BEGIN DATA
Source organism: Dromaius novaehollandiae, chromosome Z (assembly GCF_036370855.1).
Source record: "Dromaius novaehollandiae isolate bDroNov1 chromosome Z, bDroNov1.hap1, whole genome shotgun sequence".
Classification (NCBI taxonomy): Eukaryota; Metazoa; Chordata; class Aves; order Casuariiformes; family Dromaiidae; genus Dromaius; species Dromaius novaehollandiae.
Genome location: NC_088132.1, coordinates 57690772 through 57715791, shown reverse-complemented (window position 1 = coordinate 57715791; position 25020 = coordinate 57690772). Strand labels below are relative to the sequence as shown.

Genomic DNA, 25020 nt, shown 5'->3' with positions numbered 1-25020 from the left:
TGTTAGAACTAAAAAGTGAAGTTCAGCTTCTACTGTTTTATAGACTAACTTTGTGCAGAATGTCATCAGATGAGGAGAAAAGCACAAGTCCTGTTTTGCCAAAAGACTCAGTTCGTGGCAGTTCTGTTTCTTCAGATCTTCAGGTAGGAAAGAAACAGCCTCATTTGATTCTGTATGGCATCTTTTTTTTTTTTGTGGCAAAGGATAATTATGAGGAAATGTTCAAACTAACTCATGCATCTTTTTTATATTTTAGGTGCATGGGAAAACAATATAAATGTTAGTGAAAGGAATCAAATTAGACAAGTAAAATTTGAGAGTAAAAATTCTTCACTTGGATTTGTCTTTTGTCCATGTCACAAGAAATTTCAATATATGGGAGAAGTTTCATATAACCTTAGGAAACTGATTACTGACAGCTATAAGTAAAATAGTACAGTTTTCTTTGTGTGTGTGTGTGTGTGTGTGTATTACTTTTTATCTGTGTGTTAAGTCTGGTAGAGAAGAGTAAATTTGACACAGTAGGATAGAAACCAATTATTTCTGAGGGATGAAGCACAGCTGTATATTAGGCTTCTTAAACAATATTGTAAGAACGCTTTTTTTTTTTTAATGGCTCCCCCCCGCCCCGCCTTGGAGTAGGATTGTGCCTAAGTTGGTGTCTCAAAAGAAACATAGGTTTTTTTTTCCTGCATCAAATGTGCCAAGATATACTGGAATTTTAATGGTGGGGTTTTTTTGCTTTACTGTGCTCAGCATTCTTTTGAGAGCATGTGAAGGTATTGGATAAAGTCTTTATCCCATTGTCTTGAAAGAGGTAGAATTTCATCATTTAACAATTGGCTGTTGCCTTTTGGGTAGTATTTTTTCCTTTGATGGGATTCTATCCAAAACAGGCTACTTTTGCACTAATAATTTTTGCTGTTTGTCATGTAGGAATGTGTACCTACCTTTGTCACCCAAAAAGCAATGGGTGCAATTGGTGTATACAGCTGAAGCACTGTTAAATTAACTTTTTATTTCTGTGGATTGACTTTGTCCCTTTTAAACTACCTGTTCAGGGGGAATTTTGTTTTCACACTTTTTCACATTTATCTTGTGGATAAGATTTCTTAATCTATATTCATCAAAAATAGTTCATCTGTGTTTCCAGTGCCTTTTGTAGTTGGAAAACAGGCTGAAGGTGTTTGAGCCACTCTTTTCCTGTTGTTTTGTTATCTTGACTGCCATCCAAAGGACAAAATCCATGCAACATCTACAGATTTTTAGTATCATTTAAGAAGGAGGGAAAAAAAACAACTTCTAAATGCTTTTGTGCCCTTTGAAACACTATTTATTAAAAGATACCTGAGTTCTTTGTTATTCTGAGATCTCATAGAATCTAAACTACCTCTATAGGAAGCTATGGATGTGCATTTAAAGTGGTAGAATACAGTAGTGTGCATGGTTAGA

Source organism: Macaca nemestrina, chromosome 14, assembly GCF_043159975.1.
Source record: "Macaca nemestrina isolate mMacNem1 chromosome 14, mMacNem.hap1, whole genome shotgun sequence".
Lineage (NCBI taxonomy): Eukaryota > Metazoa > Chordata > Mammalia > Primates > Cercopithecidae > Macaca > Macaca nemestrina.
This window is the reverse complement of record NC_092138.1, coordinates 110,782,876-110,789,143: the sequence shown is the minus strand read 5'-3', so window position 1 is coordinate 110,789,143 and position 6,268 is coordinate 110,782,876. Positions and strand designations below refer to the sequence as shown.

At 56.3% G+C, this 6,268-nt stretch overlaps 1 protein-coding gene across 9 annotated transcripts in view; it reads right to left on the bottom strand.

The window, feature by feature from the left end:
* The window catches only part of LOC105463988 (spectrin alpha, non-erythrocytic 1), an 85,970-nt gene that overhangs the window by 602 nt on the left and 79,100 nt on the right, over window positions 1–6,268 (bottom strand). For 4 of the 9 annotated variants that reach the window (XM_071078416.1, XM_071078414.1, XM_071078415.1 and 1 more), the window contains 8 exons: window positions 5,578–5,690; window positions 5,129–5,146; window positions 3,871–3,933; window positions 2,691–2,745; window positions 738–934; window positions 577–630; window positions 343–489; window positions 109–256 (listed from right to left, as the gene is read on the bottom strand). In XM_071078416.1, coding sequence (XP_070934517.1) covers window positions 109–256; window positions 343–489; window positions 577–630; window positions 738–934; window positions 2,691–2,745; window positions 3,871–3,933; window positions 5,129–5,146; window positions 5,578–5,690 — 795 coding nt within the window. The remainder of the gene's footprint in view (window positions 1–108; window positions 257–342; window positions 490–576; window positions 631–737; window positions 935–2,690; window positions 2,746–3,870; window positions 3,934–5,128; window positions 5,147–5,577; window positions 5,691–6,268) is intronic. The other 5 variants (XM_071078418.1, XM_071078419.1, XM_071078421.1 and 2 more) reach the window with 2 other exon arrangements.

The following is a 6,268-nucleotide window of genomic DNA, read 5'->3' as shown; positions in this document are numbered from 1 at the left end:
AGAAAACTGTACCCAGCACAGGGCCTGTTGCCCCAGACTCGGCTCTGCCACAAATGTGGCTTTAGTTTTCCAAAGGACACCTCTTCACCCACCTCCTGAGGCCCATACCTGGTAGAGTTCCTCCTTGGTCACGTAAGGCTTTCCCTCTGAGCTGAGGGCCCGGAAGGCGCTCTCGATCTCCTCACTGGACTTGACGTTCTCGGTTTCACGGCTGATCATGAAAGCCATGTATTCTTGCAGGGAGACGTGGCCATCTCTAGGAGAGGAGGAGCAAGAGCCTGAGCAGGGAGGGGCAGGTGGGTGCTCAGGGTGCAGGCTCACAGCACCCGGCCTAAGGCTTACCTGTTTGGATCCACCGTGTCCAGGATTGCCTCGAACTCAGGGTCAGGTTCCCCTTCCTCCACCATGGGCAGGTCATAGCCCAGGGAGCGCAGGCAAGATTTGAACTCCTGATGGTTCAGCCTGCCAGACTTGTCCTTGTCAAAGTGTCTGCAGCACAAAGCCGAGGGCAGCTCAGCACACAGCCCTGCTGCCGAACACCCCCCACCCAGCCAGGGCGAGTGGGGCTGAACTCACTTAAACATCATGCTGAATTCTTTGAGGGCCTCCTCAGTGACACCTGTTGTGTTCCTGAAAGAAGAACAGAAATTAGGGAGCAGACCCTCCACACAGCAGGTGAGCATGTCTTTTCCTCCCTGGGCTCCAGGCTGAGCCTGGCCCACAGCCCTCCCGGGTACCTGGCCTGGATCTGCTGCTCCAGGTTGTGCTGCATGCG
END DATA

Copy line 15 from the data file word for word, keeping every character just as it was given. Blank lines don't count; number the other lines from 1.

AGAAAACTGTACCCAGCACAGGGCCTGTTGCCCCAGACTCGGCTCTGCCACAAATGTGGCTTTAGTTTTCCAAAGGACACCTCTTCACCCACCTCCTGAGGCCCATACCTGGTAGAGTTCCTCCTTGGTCACGTAAGGCTTTCCCTCTGAGCTGAGGGCCCGGAAGGCGCTCTCGATCTCCTCACTGGACTTGACGTTCTCGGTTTCACGGCTGATCATGAAAGCCATGTATTCTTGCAGGGAGACGTGGCCATCTCTAGGAGAGGAGGAGCAAGAGCCTGAGCAGGGAGGGGCAGGTGGGTGCTCAGGGTGCAGGCTCACAGCACCCGGCCTAAGGCTTACCTGTTTGGATCCACCGTGTCCAGGATTGCCTCGAACTCAGGGTCAGGTTCCCCTTCCTCCACCATGGGCAGGTCATAGCCCAGGGAGCGCAGGCAAGATTTGAACTCCTGATGGTTCAGCCTGCCAGACTTGTCCTTGTCAAAGTGTCTGCAGCACAAAGCCGAGGGCAGCTCAGCACACAGCCCTGCTGCCGAACACCCCCCACCCAGCCAGGGCGAGTGGGGCTGAACTCACTTAAACATCATGCTGAATTCTTTGAGGGCCTCCTCAGTGACACCTGTTGTGTTCCTGAAAGAAGAACAGAAATTAGGGAGCAGACCCTCCACACAGCAGGTGAGCATGTCTTTTCCTCCCTGGGCTCCAGGCTGAGCCTGGCCCACAGCCCTCCCGGGTACCTGGCCTGGATCTGCTGCTCCAGGTTGTGCTGCATGCG